...Loved the way offensive coordinator Josh McDaniels called this game in Jimmy Garoppolo's first-ever start at QB. The first play call was a misdirection play-action rollout to Garoppolo's right. He had an open target downfield, WR Chris Hogan, but Garoppolo's pass was a bit overzealous and floated just over Hogan's head. Well-designed play to get the young QB away from the potentially dangerous Cardinals pass rush.
The opening two drives for New England were great examples of McDaniels' creativity in both play design and calling, based on the situations presented to his inexperienced QB. Garoppolo, too, never panicked and actually seemed to gain confidence the more the game played out. Well-executed and well-timed screen passes and end-arounds helped keep the Cardinals defense honest, while an o-line of mostly backups did an admirable job both run-blocking and pass protecting for Garoppolo.
...That first possession ended with a brilliant Garoppolo touchdown pass to Hogan down the left (Cardinals) sideline. The play began with Garoppolo noticing something troubling with the way the Cards defense was lined up, so he called an "Alert" just after going under center. His teammates recognized the call and adjusted accordingly. It seemed that Arizona was bringing overload pressure from their left, Garoppolo's right, side. This left Hogan in a 1-on-1 wide left with rookie CB Brandon Williams.
The young defender was playing tight man coverage on Hogan, who got a good release off the line of scrimmage. Williams flipped his head back around to look for Garoppolo. Williams might have thought he had safety help, but the closest teammate was too far off in the middle of the field. Hogan easily distanced himself from Williams, who'd slowed up momentarily to peek into the backfield. Garoppolo quickly looked off the safety in the middle of the field to keep him in place, then swiveled his head in Hogan's direction before dropping in a precise arching pass that hit Hogan in stride. Great recognition by Garoppolo at the line and wonderful execution.
...The second drive was going fairly well for Garoppolo and may have resulted in another TD were it not for an excellent defensive play by safety Tyvon Branch, who was playing slot corner against WR Danny Amendola on 3rd-and-3 from the Arizona 29. Amendola ran a great out-route to the left side and was open for a moment, but Branch read the pass, jumped it, and was just able to reach a hand in to deflect the ball away, or else Amendola would have easily picked up the first down. New England settled for three Stephen Gostkowski field goal points.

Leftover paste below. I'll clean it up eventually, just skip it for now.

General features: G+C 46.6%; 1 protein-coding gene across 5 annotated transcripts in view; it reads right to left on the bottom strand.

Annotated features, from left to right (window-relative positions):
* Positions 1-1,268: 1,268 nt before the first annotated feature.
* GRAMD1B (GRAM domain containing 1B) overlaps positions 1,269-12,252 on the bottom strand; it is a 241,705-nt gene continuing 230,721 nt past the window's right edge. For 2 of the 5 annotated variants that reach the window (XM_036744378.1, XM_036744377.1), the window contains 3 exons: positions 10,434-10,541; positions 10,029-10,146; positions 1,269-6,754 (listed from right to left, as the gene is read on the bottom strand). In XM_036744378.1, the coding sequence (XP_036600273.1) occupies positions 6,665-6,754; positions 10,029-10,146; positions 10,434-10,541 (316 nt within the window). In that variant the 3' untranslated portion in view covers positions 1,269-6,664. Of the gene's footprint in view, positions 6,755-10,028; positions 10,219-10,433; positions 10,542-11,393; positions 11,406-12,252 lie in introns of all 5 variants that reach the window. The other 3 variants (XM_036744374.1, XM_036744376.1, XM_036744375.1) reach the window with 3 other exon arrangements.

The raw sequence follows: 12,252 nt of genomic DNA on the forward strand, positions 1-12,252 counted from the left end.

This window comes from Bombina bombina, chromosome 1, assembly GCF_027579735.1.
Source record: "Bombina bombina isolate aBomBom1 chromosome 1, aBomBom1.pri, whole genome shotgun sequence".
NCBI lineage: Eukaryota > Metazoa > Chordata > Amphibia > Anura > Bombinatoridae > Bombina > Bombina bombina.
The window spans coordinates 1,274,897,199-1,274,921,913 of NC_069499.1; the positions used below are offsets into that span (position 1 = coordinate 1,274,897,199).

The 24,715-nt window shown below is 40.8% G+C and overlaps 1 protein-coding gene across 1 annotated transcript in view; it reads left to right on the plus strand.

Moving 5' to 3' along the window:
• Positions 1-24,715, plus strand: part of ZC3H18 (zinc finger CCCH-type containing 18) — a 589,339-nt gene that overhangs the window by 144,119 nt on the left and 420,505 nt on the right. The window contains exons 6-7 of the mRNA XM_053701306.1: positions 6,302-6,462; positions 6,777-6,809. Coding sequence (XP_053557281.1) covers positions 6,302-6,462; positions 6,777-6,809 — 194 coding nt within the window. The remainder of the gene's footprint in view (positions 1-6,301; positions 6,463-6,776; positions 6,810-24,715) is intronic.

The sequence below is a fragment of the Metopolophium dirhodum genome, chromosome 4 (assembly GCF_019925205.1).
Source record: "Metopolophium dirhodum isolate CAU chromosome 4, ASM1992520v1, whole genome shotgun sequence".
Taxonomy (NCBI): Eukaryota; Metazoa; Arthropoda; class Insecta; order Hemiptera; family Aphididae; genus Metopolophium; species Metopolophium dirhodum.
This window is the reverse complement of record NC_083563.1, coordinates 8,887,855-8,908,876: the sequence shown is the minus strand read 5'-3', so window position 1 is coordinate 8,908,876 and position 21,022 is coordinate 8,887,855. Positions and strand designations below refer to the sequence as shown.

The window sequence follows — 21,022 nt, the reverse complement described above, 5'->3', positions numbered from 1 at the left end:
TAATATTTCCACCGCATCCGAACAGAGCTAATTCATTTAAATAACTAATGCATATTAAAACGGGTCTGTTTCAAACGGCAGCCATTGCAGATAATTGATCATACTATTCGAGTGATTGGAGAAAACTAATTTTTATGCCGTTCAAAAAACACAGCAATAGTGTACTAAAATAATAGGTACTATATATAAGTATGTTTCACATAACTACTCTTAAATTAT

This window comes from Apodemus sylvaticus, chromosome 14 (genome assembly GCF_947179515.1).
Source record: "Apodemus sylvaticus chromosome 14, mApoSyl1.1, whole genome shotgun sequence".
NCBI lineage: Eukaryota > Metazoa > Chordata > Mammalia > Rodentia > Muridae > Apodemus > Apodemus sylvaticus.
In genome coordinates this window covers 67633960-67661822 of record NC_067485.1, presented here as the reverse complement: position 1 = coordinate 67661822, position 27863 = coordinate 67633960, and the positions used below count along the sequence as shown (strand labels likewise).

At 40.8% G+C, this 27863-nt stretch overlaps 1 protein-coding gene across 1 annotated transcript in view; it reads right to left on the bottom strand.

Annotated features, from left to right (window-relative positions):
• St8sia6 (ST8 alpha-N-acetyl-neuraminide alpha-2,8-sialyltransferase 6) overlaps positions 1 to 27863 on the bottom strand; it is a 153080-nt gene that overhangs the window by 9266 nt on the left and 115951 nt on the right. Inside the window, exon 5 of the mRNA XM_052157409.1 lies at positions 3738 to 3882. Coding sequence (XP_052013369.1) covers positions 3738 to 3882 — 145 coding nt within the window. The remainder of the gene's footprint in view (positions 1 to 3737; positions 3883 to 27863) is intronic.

...Rookie RG Ted Karras deserved the holding penalty he incurred on that opening drive. He clearly grabbed hold of the Cards defender by the right arm and shoved him to the ground during a LeGarrette Blount short run to that side of the formation. However, the officials could easily have called an off-setting penalty on the Cardinal defender, who shoved his right hand into Karras' facemask.
...Let's take a quick look at New England's defense, which played a pretty solid game against Arizona. Were it not for two turnovers by the Patriots offense in their own territory, the Cards would likely not have moved the ball far enough to get their first two touchdowns. One of the most noteworthy individual plays in this quarter was veteran DE Chris Long's sack of QB Carson Palmer, Long's first takedown since joining the Patriots this offseason. His path to Palmer was simply a speed-rush of LT Jared Veldheer. When Veldheer engaged Long a few yards in the backfield, Long just grabbed the o-lineman by the shoulder pads and tossed him to his left, leaving nothing but green grass between him and Palmer.
On the other side of the formation, veteran DE Jabaal Sheard was winning a similar 1-on-1 battle with RT D.J. Humphries, and it appeared Sheard would have gotten to Palmer first. However, Humphries grabbed Sheard by the facemask and yanked him to the ground before he could reach the QB. Humphries was flagged, but the Patriots declined because Long got the sack on the other side. In the post-game locker room, when I asked Long about the play, Sheard, standing in the locker directly to Long's left, made us all laugh when he remarked over his shoulder, "You're welcome." Not only was it a good individual play by both men, it forced the Cards to punt.
...Arizona repaid the favor on New England's ensuing possession. Facing 3rd-and-9 from their 41, the Patriots called for a shotgun pass by Garoppolo. Rushing from the defensive left, LB Markus Golden used a speed move, just like Long did earlier, to get easily around RT Marcus Cannon. The latter ended up on the turf as he tried in vain to reach out and obstruct Golden. Garoppolo sensed the pocket collapsing and stepped up to try to avoid it, but Golden bore down on him from behind and jarred the football loose. DE Chandler Jones, in an otherwise unremarkable night for him against his old team, was in the right place at the right time and just fell on the ball to collect the turnover.
...Jones' celebration with a teammate cost his team 15 yards via penalty thereafter, but that turnover still produced Arizona's first points when Palmer found WR Larry Fitzgerald for a short touchdown pass. It was a pick route by Michael Floyd, coming from the flanker spot to the inside to disrupt Fitzgerald's defender, CB Logan Ryan. The Patriot corner did a good job of shedding Floyd, but couldn't get to Fitzgerald fast enough to prevent him from diving into the end zone from three yards out.